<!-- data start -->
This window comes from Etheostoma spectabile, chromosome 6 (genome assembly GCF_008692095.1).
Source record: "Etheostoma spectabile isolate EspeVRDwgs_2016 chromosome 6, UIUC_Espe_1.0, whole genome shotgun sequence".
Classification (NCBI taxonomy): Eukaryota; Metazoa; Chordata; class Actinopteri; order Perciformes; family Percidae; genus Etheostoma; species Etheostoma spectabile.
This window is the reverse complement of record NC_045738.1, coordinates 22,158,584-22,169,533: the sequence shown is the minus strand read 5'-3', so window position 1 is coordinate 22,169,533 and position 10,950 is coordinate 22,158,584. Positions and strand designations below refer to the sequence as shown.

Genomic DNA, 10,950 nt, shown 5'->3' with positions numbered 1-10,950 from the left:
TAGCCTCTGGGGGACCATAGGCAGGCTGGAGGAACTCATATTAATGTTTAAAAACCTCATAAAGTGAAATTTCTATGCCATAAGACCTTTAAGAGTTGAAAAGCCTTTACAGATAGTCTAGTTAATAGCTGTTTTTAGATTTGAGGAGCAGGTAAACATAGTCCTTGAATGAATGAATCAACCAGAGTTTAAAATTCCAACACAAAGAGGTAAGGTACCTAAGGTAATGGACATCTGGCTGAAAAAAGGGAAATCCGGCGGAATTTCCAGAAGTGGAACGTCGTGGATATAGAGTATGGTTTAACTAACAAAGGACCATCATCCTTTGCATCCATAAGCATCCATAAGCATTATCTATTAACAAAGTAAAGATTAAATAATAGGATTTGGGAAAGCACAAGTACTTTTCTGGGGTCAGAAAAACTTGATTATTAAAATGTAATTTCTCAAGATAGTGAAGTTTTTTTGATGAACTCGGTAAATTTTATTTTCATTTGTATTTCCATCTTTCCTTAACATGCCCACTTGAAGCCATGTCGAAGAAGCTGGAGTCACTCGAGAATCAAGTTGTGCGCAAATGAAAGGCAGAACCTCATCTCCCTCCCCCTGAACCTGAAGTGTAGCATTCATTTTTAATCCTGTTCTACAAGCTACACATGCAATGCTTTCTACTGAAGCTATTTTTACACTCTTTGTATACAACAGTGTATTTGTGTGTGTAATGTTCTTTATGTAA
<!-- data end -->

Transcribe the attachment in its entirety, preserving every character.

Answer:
This window comes from Etheostoma spectabile, chromosome 6 (genome assembly GCF_008692095.1).
Source record: "Etheostoma spectabile isolate EspeVRDwgs_2016 chromosome 6, UIUC_Espe_1.0, whole genome shotgun sequence".
Classification (NCBI taxonomy): Eukaryota; Metazoa; Chordata; class Actinopteri; order Perciformes; family Percidae; genus Etheostoma; species Etheostoma spectabile.
This window is the reverse complement of record NC_045738.1, coordinates 22,158,584-22,169,533: the sequence shown is the minus strand read 5'-3', so window position 1 is coordinate 22,169,533 and position 10,950 is coordinate 22,158,584. Positions and strand designations below refer to the sequence as shown.

Genomic DNA, 10,950 nt, shown 5'->3' with positions numbered 1-10,950 from the left:
TAGCCTCTGGGGGACCATAGGCAGGCTGGAGGAACTCATATTAATGTTTAAAAACCTCATAAAGTGAAATTTCTATGCCATAAGACCTTTAAGAGTTGAAAAGCCTTTACAGATAGTCTAGTTAATAGCTGTTTTTAGATTTGAGGAGCAGGTAAACATAGTCCTTGAATGAATGAATCAACCAGAGTTTAAAATTCCAACACAAAGAGGTAAGGTACCTAAGGTAATGGACATCTGGCTGAAAAAAGGGAAATCCGGCGGAATTTCCAGAAGTGGAACGTCGTGGATATAGAGTATGGTTTAACTAACAAAGGACCATCATCCTTTGCATCCATAAGCATCCATAAGCATTATCTATTAACAAAGTAAAGATTAAATAATAGGATTTGGGAAAGCACAAGTACTTTTCTGGGGTCAGAAAAACTTGATTATTAAAATGTAATTTCTCAAGATAGTGAAGTTTTTTTGATGAACTCGGTAAATTTTATTTTCATTTGTATTTCCATCTTTCCTTAACATGCCCACTTGAAGCCATGTCGAAGAAGCTGGAGTCACTCGAGAATCAAGTTGTGCGCAAATGAAAGGCAGAACCTCATCTCCCTCCCCCTGAACCTGAAGTGTAGCATTCATTTTTAATCCTGTTCTACAAGCTACACATGCAATGCTTTCTACTGAAGCTATTTTTACACTCTTTGTATACAACAGTGTATTTGTGTGTGTAATGTTCTTTATGTAA